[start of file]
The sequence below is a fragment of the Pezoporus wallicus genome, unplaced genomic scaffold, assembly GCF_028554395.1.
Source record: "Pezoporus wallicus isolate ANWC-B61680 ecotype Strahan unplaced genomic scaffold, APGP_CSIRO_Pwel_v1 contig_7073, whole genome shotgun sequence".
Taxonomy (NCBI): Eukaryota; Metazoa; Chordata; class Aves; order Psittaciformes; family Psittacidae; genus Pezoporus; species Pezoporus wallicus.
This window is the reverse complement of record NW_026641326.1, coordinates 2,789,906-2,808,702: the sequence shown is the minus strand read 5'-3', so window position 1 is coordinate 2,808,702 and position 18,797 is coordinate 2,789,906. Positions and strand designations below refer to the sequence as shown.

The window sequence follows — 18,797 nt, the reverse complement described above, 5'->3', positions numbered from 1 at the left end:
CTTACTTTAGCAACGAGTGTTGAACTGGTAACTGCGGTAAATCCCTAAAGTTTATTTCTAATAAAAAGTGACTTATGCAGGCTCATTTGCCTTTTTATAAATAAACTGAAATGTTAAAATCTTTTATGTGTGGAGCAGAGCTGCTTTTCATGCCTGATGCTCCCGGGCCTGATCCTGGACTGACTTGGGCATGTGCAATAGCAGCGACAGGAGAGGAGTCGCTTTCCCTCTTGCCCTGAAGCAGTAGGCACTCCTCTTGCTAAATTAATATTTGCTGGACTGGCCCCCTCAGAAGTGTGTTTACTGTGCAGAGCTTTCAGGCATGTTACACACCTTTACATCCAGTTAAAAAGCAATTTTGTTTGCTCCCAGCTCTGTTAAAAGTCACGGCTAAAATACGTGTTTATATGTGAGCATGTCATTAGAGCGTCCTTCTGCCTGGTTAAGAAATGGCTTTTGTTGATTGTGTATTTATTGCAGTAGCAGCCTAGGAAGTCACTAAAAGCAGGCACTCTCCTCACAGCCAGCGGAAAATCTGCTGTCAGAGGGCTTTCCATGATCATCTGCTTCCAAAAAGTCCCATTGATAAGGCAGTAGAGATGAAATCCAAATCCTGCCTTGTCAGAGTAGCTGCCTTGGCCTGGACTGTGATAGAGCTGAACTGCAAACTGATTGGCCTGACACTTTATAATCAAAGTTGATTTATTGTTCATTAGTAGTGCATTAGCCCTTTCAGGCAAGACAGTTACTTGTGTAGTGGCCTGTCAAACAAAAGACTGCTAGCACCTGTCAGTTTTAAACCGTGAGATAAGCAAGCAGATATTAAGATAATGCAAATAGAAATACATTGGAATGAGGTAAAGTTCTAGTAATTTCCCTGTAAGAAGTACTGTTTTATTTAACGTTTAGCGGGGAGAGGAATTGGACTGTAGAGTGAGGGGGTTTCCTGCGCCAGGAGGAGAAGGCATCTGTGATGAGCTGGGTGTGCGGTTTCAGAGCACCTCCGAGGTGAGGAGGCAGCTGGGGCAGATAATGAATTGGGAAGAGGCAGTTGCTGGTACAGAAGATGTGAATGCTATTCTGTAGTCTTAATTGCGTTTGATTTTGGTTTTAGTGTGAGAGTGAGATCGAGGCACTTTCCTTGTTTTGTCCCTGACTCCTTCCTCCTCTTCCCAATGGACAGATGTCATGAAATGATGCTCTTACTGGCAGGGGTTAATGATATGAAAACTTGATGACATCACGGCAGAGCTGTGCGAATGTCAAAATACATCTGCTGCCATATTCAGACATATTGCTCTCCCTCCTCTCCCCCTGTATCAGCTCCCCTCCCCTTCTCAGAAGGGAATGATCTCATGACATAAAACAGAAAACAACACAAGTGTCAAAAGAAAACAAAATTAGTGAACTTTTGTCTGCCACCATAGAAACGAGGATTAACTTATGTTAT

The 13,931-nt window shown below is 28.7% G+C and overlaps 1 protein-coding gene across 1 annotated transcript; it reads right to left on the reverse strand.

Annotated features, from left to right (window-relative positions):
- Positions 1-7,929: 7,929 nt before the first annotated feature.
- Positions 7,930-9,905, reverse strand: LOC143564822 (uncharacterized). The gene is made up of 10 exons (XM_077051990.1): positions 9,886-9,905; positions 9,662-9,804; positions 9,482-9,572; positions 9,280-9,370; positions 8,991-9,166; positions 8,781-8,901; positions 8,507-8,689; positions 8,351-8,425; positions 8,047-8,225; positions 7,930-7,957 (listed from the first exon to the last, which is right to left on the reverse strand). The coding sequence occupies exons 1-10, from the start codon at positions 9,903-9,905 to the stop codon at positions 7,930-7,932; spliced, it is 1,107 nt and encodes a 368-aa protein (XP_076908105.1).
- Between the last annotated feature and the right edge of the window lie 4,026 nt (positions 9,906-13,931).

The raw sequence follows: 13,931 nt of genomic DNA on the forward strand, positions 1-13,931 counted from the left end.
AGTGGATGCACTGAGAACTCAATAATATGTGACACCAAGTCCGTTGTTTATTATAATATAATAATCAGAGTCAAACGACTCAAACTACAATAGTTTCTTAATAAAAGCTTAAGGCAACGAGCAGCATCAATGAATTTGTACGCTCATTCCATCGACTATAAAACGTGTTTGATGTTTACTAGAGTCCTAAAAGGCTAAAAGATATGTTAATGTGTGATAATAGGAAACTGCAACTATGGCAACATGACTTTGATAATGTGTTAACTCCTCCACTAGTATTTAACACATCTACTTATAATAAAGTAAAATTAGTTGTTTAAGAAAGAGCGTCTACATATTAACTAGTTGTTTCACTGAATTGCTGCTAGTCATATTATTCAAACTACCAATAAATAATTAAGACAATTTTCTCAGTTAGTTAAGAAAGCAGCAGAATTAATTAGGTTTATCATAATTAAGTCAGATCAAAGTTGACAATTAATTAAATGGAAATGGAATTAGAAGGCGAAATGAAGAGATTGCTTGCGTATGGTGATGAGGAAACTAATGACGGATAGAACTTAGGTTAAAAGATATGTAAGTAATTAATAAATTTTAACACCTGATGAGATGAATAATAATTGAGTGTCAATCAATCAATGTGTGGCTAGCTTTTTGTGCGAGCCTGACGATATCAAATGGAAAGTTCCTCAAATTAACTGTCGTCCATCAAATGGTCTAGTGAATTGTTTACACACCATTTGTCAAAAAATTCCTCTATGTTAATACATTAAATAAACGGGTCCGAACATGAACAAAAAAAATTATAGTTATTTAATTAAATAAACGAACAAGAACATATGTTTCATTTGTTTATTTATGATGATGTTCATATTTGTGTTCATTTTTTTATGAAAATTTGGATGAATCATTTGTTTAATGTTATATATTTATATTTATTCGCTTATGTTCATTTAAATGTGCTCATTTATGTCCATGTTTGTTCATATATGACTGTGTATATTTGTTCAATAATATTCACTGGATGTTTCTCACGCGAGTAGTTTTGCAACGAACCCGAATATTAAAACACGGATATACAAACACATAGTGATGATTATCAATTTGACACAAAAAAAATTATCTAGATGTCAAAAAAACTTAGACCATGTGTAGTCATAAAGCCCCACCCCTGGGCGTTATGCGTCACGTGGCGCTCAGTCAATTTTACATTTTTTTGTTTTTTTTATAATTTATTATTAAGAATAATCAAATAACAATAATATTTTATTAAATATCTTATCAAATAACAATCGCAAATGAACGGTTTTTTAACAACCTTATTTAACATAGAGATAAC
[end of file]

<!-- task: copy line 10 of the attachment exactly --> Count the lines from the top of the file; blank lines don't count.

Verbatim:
- Positions 7,930-9,905, reverse strand: LOC143564822 (uncharacterized). The gene is made up of 10 exons (XM_077051990.1): positions 9,886-9,905; positions 9,662-9,804; positions 9,482-9,572; positions 9,280-9,370; positions 8,991-9,166; positions 8,781-8,901; positions 8,507-8,689; positions 8,351-8,425; positions 8,047-8,225; positions 7,930-7,957 (listed from the first exon to the last, which is right to left on the reverse strand). The coding sequence occupies exons 1-10, from the start codon at positions 9,903-9,905 to the stop codon at positions 7,930-7,932; spliced, it is 1,107 nt and encodes a 368-aa protein (XP_076908105.1).